An attempt to reduce the suffering of women and relieve her from the painful environment is given under chapter XX-A of Indian Penal Code, 1860. Chapter XX-A of Indian Penal Code, 1860, refers to ‘cruelty by husband or relatives of husband’ and includes section 498-A. (Sharma n.d.) It states that if the husband or relative of the husband, subjects the woman to cruelty, it shall be punished with the imprisonment for a term extendable to three years and also be liable to fine.

Is Section 498 a shield or weapon? Explanation- For the purpose of this section, “cruelty” means-

(a) Any wilful conduct which is of such nature as is likely to drive the woman to commit suicide or to cause grave injury or danger to life, limb or health (whether mental or physical) of the woman; or

(b) Harassment of the woman where such harassment is with view to coercing her or any person related to her meet any unlawful demand for any person related to her to meet such demand” (Sharma n.d.)

This section was enacted to combat the menace of dowry deaths. It was introduced in the code by the Criminal Law Amendment Act, 1983 (Act 46 of 1983). The main objective of section 498-A of I.P.C is to protect a woman who is being harassed by her husband or relatives of husband but it still fails to draw a clear distinction between consensual sex in marriage and rape in marriage.

After the Delhi gang rape, petitions on the safety of women were made. These petitions established the need to make marital rape a criminal offence. It was recommended that forced sexual intercourse within marriage should be brought within the ambit of rape under Section 375 I.P.C. by deleting Exception 2. Similar reforms have been suggested but have been in the pipe for too long. (Srivastava 2016)


The law which gives immunity to women against harassment have become stronger then why is it still that the woman has to prove her innocence in order to find the guilty? The law definitely provides legal immunity to the victims but is helpless in front of the society. In this context the urban society might have undergone a change but the women in the rural part of the country live in darkness and despair. They need more economic power and political power. One way of giving them economic power is to legalise the dowry money and transform it from being an excessive amount paid to the groom’s family for marrying the girl to the girl’s security money which shall be used by her in times of need. Women, especially in the rural area need economic power not only because that will give them security against violence but because economic power is the right of every citizen. It is true that marriage is a bond built on trust and affection it is a social institution which provides legitimacy to the existing structure of society because society is built on institutions of family and marriage and to deny the existence of any of the institution would violate social norms. But that is not an explanation for a society to fail to look through the atrocities caused by these institutions. A social institution like marriage is not the end to the means. It is only a mean to provide a structure where law and order can function properly and the law is responsible for protecting its people. By not recognising marital rape as a crime the rule of law fails to protect the people and thus lose its legitimacy. Unless a crime like marital rape is criminalised under the Indian administration, development is marred by the iniquity of the society.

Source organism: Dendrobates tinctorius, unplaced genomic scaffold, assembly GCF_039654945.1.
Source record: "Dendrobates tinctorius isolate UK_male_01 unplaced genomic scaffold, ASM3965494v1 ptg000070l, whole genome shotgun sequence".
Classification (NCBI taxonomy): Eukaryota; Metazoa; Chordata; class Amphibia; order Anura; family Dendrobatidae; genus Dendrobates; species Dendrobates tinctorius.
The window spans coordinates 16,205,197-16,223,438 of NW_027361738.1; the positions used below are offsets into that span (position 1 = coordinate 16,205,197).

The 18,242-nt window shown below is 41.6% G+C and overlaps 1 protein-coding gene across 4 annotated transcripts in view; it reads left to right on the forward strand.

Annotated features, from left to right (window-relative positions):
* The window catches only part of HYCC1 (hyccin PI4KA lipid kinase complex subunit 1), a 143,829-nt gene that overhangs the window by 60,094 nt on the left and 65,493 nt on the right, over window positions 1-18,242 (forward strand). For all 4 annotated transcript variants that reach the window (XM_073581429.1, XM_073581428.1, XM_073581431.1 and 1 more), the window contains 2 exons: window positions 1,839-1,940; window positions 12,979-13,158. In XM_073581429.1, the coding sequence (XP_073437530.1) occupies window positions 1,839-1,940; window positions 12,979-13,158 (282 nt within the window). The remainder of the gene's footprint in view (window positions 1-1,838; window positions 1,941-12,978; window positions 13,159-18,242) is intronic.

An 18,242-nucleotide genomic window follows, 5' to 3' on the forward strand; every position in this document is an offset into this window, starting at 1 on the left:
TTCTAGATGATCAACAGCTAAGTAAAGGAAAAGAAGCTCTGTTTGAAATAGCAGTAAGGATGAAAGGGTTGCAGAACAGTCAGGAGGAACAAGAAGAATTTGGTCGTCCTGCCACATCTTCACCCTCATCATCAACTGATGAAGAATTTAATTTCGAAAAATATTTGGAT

(Trisrota is pursuing Master’s Programme in Public Policy at the National Law School of India University. She can be reached at


Rath, Priyanka. “India Law Journal.” India Law Journal. n.d.

Ravi, Malavika. The Protection Against Domestic Violence Act, 2005. Blog, Feminism in India, 2016.

Roy, Vaishna. The Hindu. March 19, 2016. (accessed January 4, 2017).

Shagun Sabarwal, K.G Santhya, Shireen J Jejeebhoy. “Economic Political Weekly.” Determinants of Marital violence, n.d.

Sharma, Richa. Section 148 IPC. Online Law Journal, Legal Service India, n.d.

Srivastava, Roli. Marital rape: the statistics show how real it is. Newspaper report, Mumbai: The Hindu, 2016.


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A peek into the mise en scène of climate diplomacy